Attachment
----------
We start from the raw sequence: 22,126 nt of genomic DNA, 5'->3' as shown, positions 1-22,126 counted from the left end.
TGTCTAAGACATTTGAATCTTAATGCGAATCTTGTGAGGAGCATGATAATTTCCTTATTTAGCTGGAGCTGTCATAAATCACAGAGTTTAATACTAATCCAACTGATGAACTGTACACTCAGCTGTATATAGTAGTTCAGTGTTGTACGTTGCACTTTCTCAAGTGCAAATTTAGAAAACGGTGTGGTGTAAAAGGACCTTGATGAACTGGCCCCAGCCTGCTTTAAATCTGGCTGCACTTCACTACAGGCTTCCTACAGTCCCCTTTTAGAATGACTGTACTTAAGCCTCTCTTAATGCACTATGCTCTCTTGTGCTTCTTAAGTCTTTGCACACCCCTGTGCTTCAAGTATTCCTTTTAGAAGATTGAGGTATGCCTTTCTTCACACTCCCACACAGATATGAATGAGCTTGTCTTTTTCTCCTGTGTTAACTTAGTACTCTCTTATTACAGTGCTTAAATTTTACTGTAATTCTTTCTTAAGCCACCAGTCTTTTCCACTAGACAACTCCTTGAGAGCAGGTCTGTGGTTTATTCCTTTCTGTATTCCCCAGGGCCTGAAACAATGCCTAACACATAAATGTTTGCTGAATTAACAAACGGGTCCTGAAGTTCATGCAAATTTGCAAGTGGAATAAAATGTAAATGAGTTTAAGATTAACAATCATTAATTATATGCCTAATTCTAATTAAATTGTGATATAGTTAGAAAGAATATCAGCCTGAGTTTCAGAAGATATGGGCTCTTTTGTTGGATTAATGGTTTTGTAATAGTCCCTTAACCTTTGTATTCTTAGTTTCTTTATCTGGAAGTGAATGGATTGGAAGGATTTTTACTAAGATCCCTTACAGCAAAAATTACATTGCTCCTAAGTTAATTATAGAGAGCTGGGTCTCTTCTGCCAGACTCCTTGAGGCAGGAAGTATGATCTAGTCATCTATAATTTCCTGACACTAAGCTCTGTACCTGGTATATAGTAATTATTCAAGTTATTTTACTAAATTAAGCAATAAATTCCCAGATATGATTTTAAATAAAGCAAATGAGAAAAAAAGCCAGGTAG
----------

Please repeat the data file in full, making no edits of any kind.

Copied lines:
We start from the raw sequence: 22,126 nt of genomic DNA, 5'->3' as shown, positions 1-22,126 counted from the left end.
TGTCTAAGACATTTGAATCTTAATGCGAATCTTGTGAGGAGCATGATAATTTCCTTATTTAGCTGGAGCTGTCATAAATCACAGAGTTTAATACTAATCCAACTGATGAACTGTACACTCAGCTGTATATAGTAGTTCAGTGTTGTACGTTGCACTTTCTCAAGTGCAAATTTAGAAAACGGTGTGGTGTAAAAGGACCTTGATGAACTGGCCCCAGCCTGCTTTAAATCTGGCTGCACTTCACTACAGGCTTCCTACAGTCCCCTTTTAGAATGACTGTACTTAAGCCTCTCTTAATGCACTATGCTCTCTTGTGCTTCTTAAGTCTTTGCACACCCCTGTGCTTCAAGTATTCCTTTTAGAAGATTGAGGTATGCCTTTCTTCACACTCCCACACAGATATGAATGAGCTTGTCTTTTTCTCCTGTGTTAACTTAGTACTCTCTTATTACAGTGCTTAAATTTTACTGTAATTCTTTCTTAAGCCACCAGTCTTTTCCACTAGACAACTCCTTGAGAGCAGGTCTGTGGTTTATTCCTTTCTGTATTCCCCAGGGCCTGAAACAATGCCTAACACATAAATGTTTGCTGAATTAACAAACGGGTCCTGAAGTTCATGCAAATTTGCAAGTGGAATAAAATGTAAATGAGTTTAAGATTAACAATCATTAATTATATGCCTAATTCTAATTAAATTGTGATATAGTTAGAAAGAATATCAGCCTGAGTTTCAGAAGATATGGGCTCTTTTGTTGGATTAATGGTTTTGTAATAGTCCCTTAACCTTTGTATTCTTAGTTTCTTTATCTGGAAGTGAATGGATTGGAAGGATTTTTACTAAGATCCCTTACAGCAAAAATTACATTGCTCCTAAGTTAATTATAGAGAGCTGGGTCTCTTCTGCCAGACTCCTTGAGGCAGGAAGTATGATCTAGTCATCTATAATTTCCTGACACTAAGCTCTGTACCTGGTATATAGTAATTATTCAAGTTATTTTACTAAATTAAGCAATAAATTCCCAGATATGATTTTAAATAAAGCAAATGAGAAAAAAAGCCAGGTAG